Bad experience

bobsyouruncle99May 25, 2010

AC failed, so I took the SUV to a place close to my home so all I had to do was walk home.

The place, Tires Plus, checked it out completely and told me I needed new AC plumbing to the tune of $584 for parts and $220 labor.

As I really didn't have that kind of money, I went online and found the same parts for $178. Took the car to a local mechanic and had them install the parts for $200. Upon further inspection it was found that the reason the system failed was that the blowout valve had done just that. To replace the valve was $11.

Sooooooo, Tires Plus could have just replace the blowout valve, I could have gotten away for $11 plus labor, about 1/2 hours worth.

This same place tried to talk me into buying a set of 4 tires last winter when I had a blow out.

Avoid this place.

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tough call. system has no freon. something leaked. most any shop will add freon to probe for leak source. they usually add dye and inspect with blacklight. possible the leak at compressor back was misdiagnosed as pressure line leak. yes i have dealt with TP before. they are a little eager to sell you stuff.

    Bookmark   May 25, 2010 at 11:01PM
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So you had the car checked out, and was confident enough in the diagnosis to purchase the parts and then found someone else to install them. You mean when you had them replaced you didn't see that they weren't bad?

So once that was done, another leak was discovered at the "high pressure relief valve" and you think that was supposed to be the only problem the car had. The high pressure relief valve gets forced open by the high side pressure exceeding 450 psi. That only happens if the system is working pretty hard, and there isn't enough airflow through the condenser. Seems there is still more work to be done, or else you have chosen to omit some details from your story.

Then you talk about having a tire that suffered a catastrophic failure. Upon them looking the vehicle over their advice was to address all of the tires. Was this also on the SUV? All wheel drive vehicles should have all four tires matched to reduce stress on the drive-train. Technicians are trained to know this, and advise vehicle owners on how top correctly service their vehicle. Without seeing the tires, but going from the perception that you failed to replace that tire that "blew out" on your own before it failed, its apparent that you don't really know how to maintain your car. You can run around and talk bad about the TP store, but nothing you have said here suggests they are at fault. In fact, its more likely your lack of experience and familiarity are the root causes and you are unfairly blaming someone else. JMHO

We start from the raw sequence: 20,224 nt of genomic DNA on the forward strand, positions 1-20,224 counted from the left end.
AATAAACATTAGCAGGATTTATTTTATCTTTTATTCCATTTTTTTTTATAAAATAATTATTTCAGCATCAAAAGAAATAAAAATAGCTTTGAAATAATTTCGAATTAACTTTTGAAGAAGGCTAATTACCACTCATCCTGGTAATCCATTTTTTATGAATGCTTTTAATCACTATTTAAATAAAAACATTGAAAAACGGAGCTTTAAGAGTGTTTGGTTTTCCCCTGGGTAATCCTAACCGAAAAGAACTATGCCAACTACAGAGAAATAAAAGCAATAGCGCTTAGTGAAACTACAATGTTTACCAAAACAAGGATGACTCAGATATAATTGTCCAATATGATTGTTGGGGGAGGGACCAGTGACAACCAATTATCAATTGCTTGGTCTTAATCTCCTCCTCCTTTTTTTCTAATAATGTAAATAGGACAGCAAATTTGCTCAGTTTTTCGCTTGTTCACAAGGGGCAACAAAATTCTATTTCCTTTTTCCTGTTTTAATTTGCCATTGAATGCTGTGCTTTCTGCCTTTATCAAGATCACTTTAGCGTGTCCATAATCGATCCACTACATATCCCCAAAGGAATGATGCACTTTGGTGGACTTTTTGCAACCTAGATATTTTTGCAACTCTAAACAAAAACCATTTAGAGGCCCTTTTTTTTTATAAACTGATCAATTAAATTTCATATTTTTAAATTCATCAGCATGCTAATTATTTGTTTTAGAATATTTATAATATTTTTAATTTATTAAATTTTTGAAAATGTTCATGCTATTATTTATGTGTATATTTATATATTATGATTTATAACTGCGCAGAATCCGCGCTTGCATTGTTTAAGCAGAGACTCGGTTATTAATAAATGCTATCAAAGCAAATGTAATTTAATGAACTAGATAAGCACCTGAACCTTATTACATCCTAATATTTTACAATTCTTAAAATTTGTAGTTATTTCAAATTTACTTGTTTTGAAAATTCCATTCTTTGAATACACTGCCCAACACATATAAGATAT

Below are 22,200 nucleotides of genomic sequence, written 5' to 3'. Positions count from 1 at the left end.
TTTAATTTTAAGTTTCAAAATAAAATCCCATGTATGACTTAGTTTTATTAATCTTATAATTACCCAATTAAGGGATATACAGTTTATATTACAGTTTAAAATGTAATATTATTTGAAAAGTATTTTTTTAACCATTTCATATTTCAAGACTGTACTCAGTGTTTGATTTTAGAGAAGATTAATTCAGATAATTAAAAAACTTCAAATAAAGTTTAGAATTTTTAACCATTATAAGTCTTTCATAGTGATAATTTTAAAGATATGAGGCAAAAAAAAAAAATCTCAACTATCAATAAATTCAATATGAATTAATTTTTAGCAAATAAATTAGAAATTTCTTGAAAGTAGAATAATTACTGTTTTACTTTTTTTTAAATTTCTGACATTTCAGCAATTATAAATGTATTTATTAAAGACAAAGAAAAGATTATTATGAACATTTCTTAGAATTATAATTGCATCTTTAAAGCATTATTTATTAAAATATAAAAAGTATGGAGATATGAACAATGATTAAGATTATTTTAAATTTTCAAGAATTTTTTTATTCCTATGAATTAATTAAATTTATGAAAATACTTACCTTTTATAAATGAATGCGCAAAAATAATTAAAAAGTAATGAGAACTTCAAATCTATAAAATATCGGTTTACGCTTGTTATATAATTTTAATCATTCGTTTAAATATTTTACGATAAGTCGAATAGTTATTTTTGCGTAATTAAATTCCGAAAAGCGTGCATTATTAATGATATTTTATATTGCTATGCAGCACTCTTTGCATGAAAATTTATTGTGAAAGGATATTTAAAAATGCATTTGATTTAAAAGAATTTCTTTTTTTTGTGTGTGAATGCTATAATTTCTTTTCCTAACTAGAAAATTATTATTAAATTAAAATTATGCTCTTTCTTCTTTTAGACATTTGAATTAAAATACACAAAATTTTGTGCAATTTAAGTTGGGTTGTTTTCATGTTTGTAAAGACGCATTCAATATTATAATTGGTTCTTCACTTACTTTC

Bookmark   May 27, 2010 at 8:09PM
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so you spent 400 installing new part and found out PRV was issue? does vehicle at least work now?

    Bookmark   May 28, 2010 at 12:55PM
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You took your car to a tire store to get your A.C. fixed ?
I guess i can take my car to a body shop to get the transmission fixed. Same thing. No offence. So, why did it blow out under high head ? You don't say what vehicle. Not
enough air flow over the condender, as John says, Ice in the T.X. or orifice tube, stuck suction valves, plugged desicant bag, plugged dryer, internals of the hose breaking down, over charged,cooling fan not working,oil
slugging, and much more can cause a high side blow out. So what was it ? If you don't know it will do it again.

    Bookmark   May 28, 2010 at 5:32PM
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If there is a lesson to be learned from this thread, its about how these kinds of fact-less stories cause serious trade problems which ultimately make it harder for the consumer to find a good technician when they need one.